Home sweet home meets office life at Saatchi & Saatchi's Southern California outpost by Shubin + Donaldson
Edie Cohen -- Interior Design, 5/1/2008 12:00:00 AM
For the past dozen years, the West Coast HQ of Saatchi & Saatchi has been in Torrance, California. Why locate 30 miles from downtown Los Angeles? Because the main account handled by this arm of the advertising giant is the Toyota Motor Corporation, just minutes away. When Saatchi decided it was time to renovate, Shubin + Donaldson Architects threw its hat into the ring despite underdog status. "We'd designed several other ad agencies, basically the competition," Russell Shubin explains.
Before making the pitch, he and Robin Donaldson dissected the project's parameters. Since Saatchi had no need for a showcase to court potential clients, the goal of the renovation was strictly to improve the quality of working life for employees, 300 of them spread out over five stories totaling 106,000 square feet. "Five floors equals a divided culture," Donaldson notes. "We aimed to densify the population." That meant a destination floor. "One where people would meet and eat," Shubin continues. Dollars figured into the decision, too. Distributed equally, the $35-per-square-foot budget would have had minimal impact.
Shubin and Donaldson landed the job. Their pitch line? "Homing at work." They returned again and again to that concept in mapping out the third floor, which got the top billing.
Before putting mouse to pad, the architects mulled over ideas. How do creatives work? How do workplace and residential influences converge? Where does creativity happen? The overriding response to the latter was: not in formal conference rooms or planned meetings. "Creativity happens in the in-between moments," Shubin notes.
At home, some of those moments might involve quiet time in the library. What better place to think? Saatchi's version, anchoring one end of the third floor, is called the Pit. It's encircled by curved shelving units, their sober walnut frames contrasting with resin panels in lively lilac, celadon, and Creamsicle orange. A bench in the same materials spirals into the center of the floor, like an energy vortex. Directly above, a gunmetal-gray conical structure houses the library's primary light sources. They're supplemented by fluorescent linear fixtures and recessed can lights for clearer reading.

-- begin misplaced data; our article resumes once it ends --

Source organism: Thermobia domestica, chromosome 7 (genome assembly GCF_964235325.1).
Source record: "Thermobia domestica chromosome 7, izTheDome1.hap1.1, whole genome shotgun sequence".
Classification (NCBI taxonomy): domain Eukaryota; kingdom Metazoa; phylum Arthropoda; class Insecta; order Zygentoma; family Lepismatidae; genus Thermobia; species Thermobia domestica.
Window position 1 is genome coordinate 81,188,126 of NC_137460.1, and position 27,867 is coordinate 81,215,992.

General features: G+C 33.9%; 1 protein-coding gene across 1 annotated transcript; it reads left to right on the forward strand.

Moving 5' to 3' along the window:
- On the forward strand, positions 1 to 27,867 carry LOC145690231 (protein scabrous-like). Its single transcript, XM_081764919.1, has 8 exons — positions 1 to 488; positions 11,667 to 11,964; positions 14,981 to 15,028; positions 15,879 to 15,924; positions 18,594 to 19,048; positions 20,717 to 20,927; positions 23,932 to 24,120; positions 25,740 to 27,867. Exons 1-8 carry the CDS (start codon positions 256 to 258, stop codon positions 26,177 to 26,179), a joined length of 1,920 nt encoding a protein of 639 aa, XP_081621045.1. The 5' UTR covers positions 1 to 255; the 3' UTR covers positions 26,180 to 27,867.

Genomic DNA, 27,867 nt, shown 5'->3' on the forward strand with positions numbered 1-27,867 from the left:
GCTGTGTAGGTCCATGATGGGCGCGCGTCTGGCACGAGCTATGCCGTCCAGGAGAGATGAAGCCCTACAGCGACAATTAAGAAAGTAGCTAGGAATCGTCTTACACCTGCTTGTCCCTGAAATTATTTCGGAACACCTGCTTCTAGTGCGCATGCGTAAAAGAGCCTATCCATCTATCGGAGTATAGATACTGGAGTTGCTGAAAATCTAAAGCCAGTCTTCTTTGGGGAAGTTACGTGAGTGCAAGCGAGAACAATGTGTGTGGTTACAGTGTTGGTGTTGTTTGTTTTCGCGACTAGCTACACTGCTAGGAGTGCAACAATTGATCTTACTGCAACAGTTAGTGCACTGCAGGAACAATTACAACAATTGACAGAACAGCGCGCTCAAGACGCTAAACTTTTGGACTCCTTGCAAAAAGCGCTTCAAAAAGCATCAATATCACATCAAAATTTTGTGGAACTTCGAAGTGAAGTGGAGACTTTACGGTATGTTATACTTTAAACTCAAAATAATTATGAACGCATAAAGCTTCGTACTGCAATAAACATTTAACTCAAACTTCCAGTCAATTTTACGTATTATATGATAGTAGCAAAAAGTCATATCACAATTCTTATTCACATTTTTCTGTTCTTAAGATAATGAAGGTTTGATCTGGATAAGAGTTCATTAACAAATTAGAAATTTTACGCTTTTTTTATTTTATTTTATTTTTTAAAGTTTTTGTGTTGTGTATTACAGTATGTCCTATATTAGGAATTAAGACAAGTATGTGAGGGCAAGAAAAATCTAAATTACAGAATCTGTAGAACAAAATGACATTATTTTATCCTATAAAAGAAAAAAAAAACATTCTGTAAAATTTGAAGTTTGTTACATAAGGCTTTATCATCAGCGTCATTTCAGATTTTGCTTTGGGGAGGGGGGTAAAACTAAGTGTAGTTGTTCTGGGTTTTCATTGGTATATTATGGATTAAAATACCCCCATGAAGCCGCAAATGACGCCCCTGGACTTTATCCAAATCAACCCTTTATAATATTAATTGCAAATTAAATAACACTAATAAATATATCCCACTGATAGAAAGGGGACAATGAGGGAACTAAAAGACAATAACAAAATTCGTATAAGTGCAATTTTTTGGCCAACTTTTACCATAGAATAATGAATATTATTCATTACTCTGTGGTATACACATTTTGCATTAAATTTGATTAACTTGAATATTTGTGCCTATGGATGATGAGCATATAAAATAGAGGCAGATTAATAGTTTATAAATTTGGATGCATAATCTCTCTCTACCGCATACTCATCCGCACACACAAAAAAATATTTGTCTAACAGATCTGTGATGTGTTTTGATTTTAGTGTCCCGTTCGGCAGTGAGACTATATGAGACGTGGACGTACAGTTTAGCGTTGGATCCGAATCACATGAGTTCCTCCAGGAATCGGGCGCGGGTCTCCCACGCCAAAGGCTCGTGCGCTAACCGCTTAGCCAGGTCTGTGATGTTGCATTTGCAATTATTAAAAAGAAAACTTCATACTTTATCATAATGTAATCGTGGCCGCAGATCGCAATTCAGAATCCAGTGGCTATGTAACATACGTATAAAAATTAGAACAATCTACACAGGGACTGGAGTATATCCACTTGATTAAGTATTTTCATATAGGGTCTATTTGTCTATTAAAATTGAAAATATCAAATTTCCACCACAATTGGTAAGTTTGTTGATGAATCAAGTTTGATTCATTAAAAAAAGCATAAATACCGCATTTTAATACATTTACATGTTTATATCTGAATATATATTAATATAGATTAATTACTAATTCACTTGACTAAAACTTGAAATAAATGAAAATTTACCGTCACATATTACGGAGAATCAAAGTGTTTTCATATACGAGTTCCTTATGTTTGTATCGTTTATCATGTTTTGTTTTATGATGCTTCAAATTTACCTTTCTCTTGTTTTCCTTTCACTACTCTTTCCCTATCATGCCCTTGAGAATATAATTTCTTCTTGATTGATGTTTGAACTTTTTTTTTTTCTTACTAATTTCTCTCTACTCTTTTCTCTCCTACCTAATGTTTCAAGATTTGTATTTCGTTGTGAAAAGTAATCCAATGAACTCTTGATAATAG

In Southern California, no house is complete without a garden. "It's where you hang out if you're not in the kitchen or the media room," Shubin says. Saatchi's "garden" is a built interpretation, a lounge enclosed by walls of bamboo poles springing from a bed of river rocks. Steps up from standard outdoor fare, the furniture combines the restrained and the whimsical. Tucked under Jean Prouvé's round low tables of ebonized oak, Hella Jongerius's ottomans add femininity with their vibrant embroidered covers.
When work eventually goes into formal mode, at least as formal as it gets for the jeans-wearing staff, a proper conference room directly across the way offers a walnut-topped table and dark gray upholstered chairs. Agency-wide meetings—to announce, say, where the Prius will travel next—take place, bleacher-style, both on the internal staircase that connects floors two and three and on the additional stairway-to-nowhere that rises from the upper landing. Latecomers can perch at the adjacent kitchen's long counter, topped in a gleaming quartz composite, or huddle around Ronan and Erwan Bouroullec's white powder-coated interpretations of old-school wooden picnic tables.
Those white elements aside, Shubin and Donaldson splashed the entire third floor in SoCal-appropriate orange. Serpentine sofas in a focus-group area and angular swivel chairs in some of the few private offices are upholstered in sunny orange wool. In the open office area occupied by most of the Saatchi crew, Werner Aisslinger's Level 34 workstations are making their U.S. debut, complete with rolling file cabinets powder-coated orange. Day-Glo honeycomb resin screens off the elevator lobby from the center of the 175-foot-long floor plate as well as paneling the wall behind the bamboo bar in the kitchen.
Staffers spilling into the bar area are welcomed by Bouroullec picnic tables surrounded by Verner Panton's namesake polypropylene chairs in tangerine, an unusual choice for them. By pure happenstance, Vitra recently produced 2,000 in this particular shade of orange—Saatchi's signature color. No wonder the agency was the largest U.S. purchaser of the limited-edition run.